SME’s who get it right can punch way above their weight in customer delight
Size isn’t everything in business as in life and there are many ways for your business to achieve success without striving for continual growth and market share. If you look after the most important people — your customers — you’ll tower over the competition whatever their company size and build a loyal customer base that multinationals will envy.
In this article we’ll explore some strategies for doing just this, and proving that small can be not only beautiful — it can be commercially triumphant too.
The long tail of success
The days when you had to grow your business physically to create an effective ecommerce presence are history. You don’t need to be the next Amazon or Walmart to make an impact.
In a digital world, depth is what matters. The more niche the better. Tim Ferriss famously said you can create huge success by delighting 1,000 true fans, so if there are 4.27bn potential customers online, you only need to connect deeply with one 4.27 millionths of them to do this.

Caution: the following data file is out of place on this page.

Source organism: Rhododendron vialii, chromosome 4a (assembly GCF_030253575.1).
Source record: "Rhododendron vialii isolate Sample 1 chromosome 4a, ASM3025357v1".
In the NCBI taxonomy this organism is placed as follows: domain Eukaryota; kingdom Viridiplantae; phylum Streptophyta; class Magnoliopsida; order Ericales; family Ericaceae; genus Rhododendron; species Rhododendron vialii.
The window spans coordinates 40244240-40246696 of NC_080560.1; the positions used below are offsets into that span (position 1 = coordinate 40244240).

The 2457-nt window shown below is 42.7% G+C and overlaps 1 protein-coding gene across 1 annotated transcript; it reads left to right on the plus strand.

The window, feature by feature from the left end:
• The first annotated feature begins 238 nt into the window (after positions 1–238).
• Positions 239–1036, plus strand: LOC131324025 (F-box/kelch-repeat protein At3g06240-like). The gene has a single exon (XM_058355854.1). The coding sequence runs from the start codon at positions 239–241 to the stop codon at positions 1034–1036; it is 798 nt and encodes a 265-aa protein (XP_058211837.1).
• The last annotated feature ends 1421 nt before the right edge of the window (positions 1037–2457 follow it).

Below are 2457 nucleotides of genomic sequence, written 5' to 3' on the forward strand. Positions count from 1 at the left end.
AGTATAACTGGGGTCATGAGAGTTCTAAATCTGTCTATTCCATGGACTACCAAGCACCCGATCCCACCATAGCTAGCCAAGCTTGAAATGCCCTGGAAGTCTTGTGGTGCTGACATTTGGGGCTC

The art lies in defining this magical tribe — defining them absolutely and deeply understanding their needs. Showing this understanding in every aspect of your business, from your visual branding to the tone of your messaging to the choices you make about your product details.
It means deliberately failing to connect with and ignoring the vast majority of people who are simply not in your tribe. It can even mean offending or alienating the people who will never be your customers, by authentically aligning with a cause or purpose your tribe holds dear — as a new generation of customers are more likely than ever to choose to do business with brands that share their values in a deeply personal and individual way.
As for the rest, it’s fine if they just don’t ‘get you’, they never will. If you’re going to build niche business success you cannot be vanilla ice cream, that everyone kind-of likes, but nobody raves about. You need to fearlessly and genuinely be pistachio-bubblegum-marmite flavor, to have any chance of cutting through and connecting directly with that passionate pistachio-bubblegum-marmite tribe who will adore you forever and evangelize your uniqueness when they discover you.
Finding your tribe
To serve your unique niche, you must first know them.